Tulsa rally: Trump tempts fate while threatening protesters during outbreak

Trump supporter on Tulsa rally: I want to be front row

Trump is trying to shift public attention from his particularly difficult week, which includes a series of ugly bombs unearthed in a new book by former national security adviser John Bolton, who described Trump inconvenient to the White House, and two glitches for his administration are about LGBTQ rights and immigration in the Supreme Court. . Late Friday night, Trump’s attorney general tried to deploy a powerful US lawyer investigating a number of President’s partners, but the Manhattan prosecutor refused to resign.
President While an epidemic in America, an economic collapse and fierce demonstrations against racism, he sees rival Joe Biden as an aging political relic that his fans are not keen on. Trump’s campaign spokesperson told CNN that this week’s rally will inform the rest of the country “it’s time to get things moving again.”
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However, by gathering his supporters in Tulsa’s Oklahoma Central Bank arena – an indoor venue that accommodates 19,000 people, the President is diligently swimming to each of the principles that the U.S. Centers for Disease Control and Prevention summarizes for human meetings. Dr. of CNN. Sanjay Gupta recorded on Friday.
Trump has long shown his disdain in science, reason and experts’ advice, especially if it contradicts his political goals. Even if he commanded the highest office in the land, he skillfully developed his image as an inside-operating stranger in the eyes of his loyal base.

Repeating the instinct of division at a time when he followed the former vice-president with double digits in national polls, Trump feared the clashes on the streets of Tulsa when he warned that protesters would not be tolerated by law enforcement in a tweet on Friday.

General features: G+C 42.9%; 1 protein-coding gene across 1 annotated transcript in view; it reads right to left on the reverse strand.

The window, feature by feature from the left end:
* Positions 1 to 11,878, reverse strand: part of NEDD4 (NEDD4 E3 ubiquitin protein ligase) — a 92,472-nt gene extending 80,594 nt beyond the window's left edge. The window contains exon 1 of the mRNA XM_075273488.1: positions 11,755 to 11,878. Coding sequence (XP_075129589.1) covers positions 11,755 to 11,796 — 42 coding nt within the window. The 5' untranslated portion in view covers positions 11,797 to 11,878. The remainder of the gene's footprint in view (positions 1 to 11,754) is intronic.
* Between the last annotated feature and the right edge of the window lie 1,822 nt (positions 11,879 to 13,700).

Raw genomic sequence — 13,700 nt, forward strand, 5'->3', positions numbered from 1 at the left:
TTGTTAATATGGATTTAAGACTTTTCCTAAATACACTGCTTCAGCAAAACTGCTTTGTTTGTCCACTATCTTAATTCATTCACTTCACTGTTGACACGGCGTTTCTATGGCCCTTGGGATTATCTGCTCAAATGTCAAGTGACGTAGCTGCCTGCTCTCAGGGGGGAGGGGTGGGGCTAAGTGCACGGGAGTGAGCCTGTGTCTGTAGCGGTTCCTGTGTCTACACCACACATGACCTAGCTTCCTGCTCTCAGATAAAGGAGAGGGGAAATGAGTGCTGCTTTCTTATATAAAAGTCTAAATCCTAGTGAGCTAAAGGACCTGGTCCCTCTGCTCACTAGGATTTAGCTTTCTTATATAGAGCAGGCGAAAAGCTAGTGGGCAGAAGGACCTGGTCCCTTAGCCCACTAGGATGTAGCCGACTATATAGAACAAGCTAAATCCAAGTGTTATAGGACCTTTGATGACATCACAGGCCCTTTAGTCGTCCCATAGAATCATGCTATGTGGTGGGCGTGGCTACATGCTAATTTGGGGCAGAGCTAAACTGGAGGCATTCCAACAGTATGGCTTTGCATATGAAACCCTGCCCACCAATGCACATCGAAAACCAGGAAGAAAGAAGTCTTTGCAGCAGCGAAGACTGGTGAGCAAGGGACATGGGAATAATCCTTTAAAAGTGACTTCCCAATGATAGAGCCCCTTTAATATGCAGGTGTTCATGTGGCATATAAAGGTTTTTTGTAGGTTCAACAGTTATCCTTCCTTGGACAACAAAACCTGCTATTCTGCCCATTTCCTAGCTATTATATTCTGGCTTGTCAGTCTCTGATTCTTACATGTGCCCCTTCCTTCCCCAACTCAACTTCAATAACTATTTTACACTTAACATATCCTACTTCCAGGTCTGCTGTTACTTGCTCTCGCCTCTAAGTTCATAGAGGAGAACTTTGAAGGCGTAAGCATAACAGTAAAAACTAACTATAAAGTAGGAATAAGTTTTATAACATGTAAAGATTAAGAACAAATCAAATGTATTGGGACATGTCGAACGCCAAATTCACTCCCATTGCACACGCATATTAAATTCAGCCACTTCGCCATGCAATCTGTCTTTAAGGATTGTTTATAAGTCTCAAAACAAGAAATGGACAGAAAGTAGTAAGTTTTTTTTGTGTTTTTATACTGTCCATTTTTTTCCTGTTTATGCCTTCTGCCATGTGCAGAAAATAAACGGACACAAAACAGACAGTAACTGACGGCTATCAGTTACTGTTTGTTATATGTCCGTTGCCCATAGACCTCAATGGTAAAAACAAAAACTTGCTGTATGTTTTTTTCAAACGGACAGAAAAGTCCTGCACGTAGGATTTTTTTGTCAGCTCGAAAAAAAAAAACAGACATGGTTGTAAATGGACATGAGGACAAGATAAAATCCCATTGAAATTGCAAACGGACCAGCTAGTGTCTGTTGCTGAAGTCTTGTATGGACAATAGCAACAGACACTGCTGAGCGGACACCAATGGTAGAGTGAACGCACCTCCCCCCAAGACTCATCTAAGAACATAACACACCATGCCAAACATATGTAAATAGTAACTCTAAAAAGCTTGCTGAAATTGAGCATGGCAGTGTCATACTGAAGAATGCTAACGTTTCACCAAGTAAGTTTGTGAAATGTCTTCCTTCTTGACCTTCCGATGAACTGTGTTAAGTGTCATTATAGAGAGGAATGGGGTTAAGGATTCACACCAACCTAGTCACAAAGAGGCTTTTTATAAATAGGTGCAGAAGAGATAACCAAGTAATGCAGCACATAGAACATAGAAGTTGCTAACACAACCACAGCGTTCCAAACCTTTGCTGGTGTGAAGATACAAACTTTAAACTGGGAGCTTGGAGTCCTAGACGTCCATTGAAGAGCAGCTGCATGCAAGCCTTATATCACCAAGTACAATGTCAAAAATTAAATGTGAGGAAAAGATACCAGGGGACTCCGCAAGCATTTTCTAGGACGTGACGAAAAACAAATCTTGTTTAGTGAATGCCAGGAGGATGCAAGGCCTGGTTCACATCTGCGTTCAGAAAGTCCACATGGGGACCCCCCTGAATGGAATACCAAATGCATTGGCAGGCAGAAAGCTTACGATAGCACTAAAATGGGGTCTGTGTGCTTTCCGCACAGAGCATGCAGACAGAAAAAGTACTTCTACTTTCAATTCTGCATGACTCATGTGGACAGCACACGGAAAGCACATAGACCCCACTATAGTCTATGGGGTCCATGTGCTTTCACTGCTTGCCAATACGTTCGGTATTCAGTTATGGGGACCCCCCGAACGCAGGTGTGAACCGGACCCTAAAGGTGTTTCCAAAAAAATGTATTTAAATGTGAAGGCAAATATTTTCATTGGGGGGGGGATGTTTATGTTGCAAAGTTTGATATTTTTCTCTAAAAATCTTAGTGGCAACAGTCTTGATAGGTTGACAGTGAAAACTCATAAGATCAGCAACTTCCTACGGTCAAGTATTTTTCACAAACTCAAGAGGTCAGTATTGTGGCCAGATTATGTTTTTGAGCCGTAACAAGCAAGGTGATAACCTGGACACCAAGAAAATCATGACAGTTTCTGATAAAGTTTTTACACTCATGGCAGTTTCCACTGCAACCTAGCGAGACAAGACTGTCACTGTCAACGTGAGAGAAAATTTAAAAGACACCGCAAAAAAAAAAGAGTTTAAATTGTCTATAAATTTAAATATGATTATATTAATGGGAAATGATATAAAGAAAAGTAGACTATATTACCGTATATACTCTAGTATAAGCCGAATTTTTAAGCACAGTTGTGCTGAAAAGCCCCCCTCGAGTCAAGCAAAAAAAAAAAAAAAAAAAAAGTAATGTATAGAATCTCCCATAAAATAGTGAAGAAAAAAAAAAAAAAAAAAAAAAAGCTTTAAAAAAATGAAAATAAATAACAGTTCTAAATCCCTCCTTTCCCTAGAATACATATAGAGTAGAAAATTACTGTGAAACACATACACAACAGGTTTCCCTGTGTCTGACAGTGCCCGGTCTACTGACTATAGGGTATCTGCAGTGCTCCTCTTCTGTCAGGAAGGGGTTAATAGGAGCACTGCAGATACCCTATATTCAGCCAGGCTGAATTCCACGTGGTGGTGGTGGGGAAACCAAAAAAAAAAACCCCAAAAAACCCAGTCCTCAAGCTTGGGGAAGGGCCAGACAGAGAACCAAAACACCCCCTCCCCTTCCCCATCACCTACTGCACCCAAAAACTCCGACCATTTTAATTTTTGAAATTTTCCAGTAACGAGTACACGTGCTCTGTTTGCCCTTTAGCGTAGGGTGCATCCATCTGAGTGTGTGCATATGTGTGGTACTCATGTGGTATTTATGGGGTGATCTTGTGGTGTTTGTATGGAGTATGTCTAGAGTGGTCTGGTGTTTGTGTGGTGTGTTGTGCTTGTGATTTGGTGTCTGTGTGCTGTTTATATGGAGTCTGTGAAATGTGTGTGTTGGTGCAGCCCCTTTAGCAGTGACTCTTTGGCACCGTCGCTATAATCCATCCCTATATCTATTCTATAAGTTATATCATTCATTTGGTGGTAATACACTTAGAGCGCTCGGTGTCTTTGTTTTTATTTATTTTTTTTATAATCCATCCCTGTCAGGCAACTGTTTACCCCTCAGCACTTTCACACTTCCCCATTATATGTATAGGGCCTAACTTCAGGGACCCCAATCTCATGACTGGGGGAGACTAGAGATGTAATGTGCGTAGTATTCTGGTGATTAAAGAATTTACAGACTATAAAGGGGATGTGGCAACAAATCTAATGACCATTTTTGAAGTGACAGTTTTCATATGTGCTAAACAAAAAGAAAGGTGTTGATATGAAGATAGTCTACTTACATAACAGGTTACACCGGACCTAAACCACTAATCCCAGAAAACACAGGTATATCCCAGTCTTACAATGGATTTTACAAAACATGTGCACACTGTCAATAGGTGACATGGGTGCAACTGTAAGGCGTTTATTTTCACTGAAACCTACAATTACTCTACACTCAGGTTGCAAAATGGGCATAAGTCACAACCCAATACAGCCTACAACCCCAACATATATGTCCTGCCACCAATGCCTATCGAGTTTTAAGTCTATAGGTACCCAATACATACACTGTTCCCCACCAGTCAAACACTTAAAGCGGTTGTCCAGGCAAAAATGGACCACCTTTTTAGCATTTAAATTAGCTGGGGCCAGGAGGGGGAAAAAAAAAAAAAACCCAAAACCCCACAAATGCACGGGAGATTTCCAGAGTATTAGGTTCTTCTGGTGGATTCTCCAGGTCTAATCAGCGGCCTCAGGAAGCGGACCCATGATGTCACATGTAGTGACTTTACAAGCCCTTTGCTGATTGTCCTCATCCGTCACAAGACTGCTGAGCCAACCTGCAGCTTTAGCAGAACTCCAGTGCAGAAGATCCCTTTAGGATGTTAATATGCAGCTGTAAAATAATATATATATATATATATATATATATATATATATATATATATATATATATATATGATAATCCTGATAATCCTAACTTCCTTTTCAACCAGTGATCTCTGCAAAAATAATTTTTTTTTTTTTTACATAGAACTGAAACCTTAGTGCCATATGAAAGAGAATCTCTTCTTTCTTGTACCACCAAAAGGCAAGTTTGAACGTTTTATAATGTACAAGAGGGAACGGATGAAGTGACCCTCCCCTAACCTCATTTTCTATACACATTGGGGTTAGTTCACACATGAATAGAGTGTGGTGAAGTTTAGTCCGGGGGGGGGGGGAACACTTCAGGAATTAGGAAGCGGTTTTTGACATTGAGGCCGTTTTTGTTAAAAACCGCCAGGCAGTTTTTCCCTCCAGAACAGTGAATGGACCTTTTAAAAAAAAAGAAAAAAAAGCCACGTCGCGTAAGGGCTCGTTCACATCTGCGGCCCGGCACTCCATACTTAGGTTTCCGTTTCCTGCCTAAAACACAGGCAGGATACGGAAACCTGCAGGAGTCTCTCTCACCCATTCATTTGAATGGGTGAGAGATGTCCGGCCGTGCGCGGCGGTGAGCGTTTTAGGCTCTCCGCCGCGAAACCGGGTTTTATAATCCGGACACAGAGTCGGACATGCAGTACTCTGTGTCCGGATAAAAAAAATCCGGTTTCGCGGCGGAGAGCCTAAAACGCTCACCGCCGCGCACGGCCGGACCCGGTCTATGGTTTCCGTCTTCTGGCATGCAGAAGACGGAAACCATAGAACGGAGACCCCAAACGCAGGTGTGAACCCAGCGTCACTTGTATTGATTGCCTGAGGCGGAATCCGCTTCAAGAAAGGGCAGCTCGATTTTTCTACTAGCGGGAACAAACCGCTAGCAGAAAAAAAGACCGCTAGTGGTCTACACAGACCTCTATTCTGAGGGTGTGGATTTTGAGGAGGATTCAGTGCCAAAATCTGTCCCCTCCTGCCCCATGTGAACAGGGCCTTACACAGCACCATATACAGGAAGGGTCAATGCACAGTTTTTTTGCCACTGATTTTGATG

“Protesters, anarchists, agitators, looters or scounders going to Oklahoma please understand, you will not be treated as if you were in New York, Seattle or Minneapolis. This will be a very different scene!” she tweeted.

White House press secretary Kayleigh McEnany insisted late Friday that when President spoke of “violent protesters, anarchists, looters,” although the President was under scrutiny to use force to push back peaceful protesters in Lafayette Square.

Health concerns abound in Tulsa

While the fiery fans of the president have been queuing for days in Tulsa, hoping to be among the candidates to enter their rally, public health officials are concerned that the rally Covid-19 may already see an increase in cases.

Claiming that the virus was “disappearing” as “in direct contradiction with the facts”, Trump said that he and his advisers initially chose the Tulsa rally region because it was a deep red state where the Republican voted. The incidence of coronavirus cases has been shown to be lower.

However, this has changed in recent weeks. CNN analysis of coronavirus data from John Hopkins University shows that the number of new Covid-19 cases is increasing every day, and Tulsa is a particular concern.

At a press conference on Wednesday, Tulsa Health Department manager Dr.. Bruce Dart said that Tulsa set a new daily record for coronavirus cases this week.

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“Let’s be clear. Anyone planning to attend a large-scale meeting will run the risk of becoming infected with Covid-19,” said Dart.

Tulsa County Commissioner Karen Keith alarmed about the scenery on the streets of Tulsa during an interview on CNN’s “Status Room” on Friday.

“Nobody wears a mask, and you know that people are escaping from all over the country – so they may be coming from hot spots,” said Keith, 60,000 people outside the city’s Arena, from CNN to Wolf Blitzer. “We love to invite people to our city, but since we’re on a sudden rise right now … it’s very hard to schedule.”